I think I see the problem.
I think I see the problem.
Hear the words health care and Congress, and you think fight, right?
And you'd be forgiven, particularly because the House has now voted some 40 times in the past two years to repeal or otherwise undo portions of the Affordable Care Act.
But something unusual happened just before Congress left for its summer break. The House Energy and Commerce Committee voted 51-0 for a bill that would overhaul the way Medicare pays doctors.
The bill would, among other things, repeal something called the sustainable growth rate formula, or SGR, and eventually replace it with a system that would pay doctors based on how healthy they keep their patients.
The current formula has threatened to cut physician pay, often by double-digit rates, for each of the past dozen years.
"Since its passage in 1997, SGR has bred uncertainty and frustration," said Energy and Commerce Chairman Fred Upton, R-Mich., during the panel's consideration of the bill. "Doctors have been forced to endure eleventh-hour fixes, sometimes on a monthly basis, which clearly have stymied physicians' abilities to run their practices."
Efforts to undo those cuts have come to be known as the "doc fix." And finding the money to pay for each fix has become an annual, and, as Upton mentioned, sometimes monthly headache for doctors, lawmakers and seniors.
But while just about everyone agrees that the payment formula is flawed and that cutting Medicare doctor pay is a bad idea for doctors and the seniors they serve, no one seemed to be able to figure out how to fix it.
So pretty much every year since 2001 Congress has put in a patch and promised that next year it woud figure something out for the longer term.
"Over the last 10 years we've spent about $146 billion on patches and patches and patches," says Ardis Hoven, president of the American Medical Association. "We lived through 2010," she said, when Congress had to avert cuts on a monthly basis for part of the year — something Hoven says was more than a little frustrating for doctors and their patients.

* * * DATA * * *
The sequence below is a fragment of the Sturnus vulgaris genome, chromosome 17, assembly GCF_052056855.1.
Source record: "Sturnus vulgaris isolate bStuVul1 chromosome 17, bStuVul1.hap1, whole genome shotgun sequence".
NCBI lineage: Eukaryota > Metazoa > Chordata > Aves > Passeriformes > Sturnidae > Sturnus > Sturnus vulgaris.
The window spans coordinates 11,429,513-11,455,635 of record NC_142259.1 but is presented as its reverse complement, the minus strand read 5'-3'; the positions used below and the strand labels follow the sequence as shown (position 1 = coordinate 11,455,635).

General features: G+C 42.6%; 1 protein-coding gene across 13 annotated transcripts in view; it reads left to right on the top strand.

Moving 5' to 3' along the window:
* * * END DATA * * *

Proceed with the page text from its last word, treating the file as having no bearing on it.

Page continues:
"People can't run practices like that," she says. "They can't budget; they can't plan; they can't do anything. And it was very destabilizing."
Still, despite concerns, it seems relatively few doctors followed through on threats to stop treating Medicare patients. While the number of doctors dropping out of the program has increased in recent years, that number is still relatively small, according to the Department of Health and Human Services. And the proportion of doctors taking new Medicare patients is actually higher than those accepting patients with private insurance.
But Congress still wants to stop having to deal with the issue of having to affirmatively cancel a scheduled pay cut every year.
So what makes this year different? One thing is that legislators really did got tired of hearing the phrase "kicking the can down the road," said Texas Rep. Michael Burgess. He's a Republican member of the Energy and Commerce Committee, a doctor, and former member of the AMA House of Delegates. He also one of the lead negotiators on the bill.
"I know I've heard leader Cantor talk about it when we were in the minority," said Burgess, referring to House Majority Leader Eric Cantor, R-Va. "That maybe we were in the minority because we didn't solve big problems, and the SGR was one he always alluded to."
Another reason fixing the problem seems more possible this year is that it's on sale. Literally. Because health care costs in general, and Medicare costs in particular, have been growing more slowly, early this year the Congressional Budget Office said that eliminating the SGR formula and its scheduled cuts would cost only about half as much over 10 years as it predicted last year.
That was important, says AMA's Hoven, because "it sent a different message, I think, that the cost of this was something that could be more easily and readily managed."
Of course even at half-price that 10-year cost is still around $140 billion, and the House Energy and Commerce Committee bill sidestepped the thorny issue of how to pay for it.
"If this legislation is to become law it is imperative that we continue to work together, along with our colleagues on the Ways and Means Committee, to develop pay-fors that maintain our bipartisan consensus," said Energy and Commerce ranking member Henry Waxman, D-Calif.
All of which raises yet another potential obstacle. Oversight of Medicare in Congress is shared by two committees in the House and one in the Senate. All three are working in tandem — and with the same unusual bipartisan cooperation — to solve the physician pay problem this fall, before the current fix runs out.
But for that to happen it means lightning will have to strike not just once, but in three separate places by the end of the year.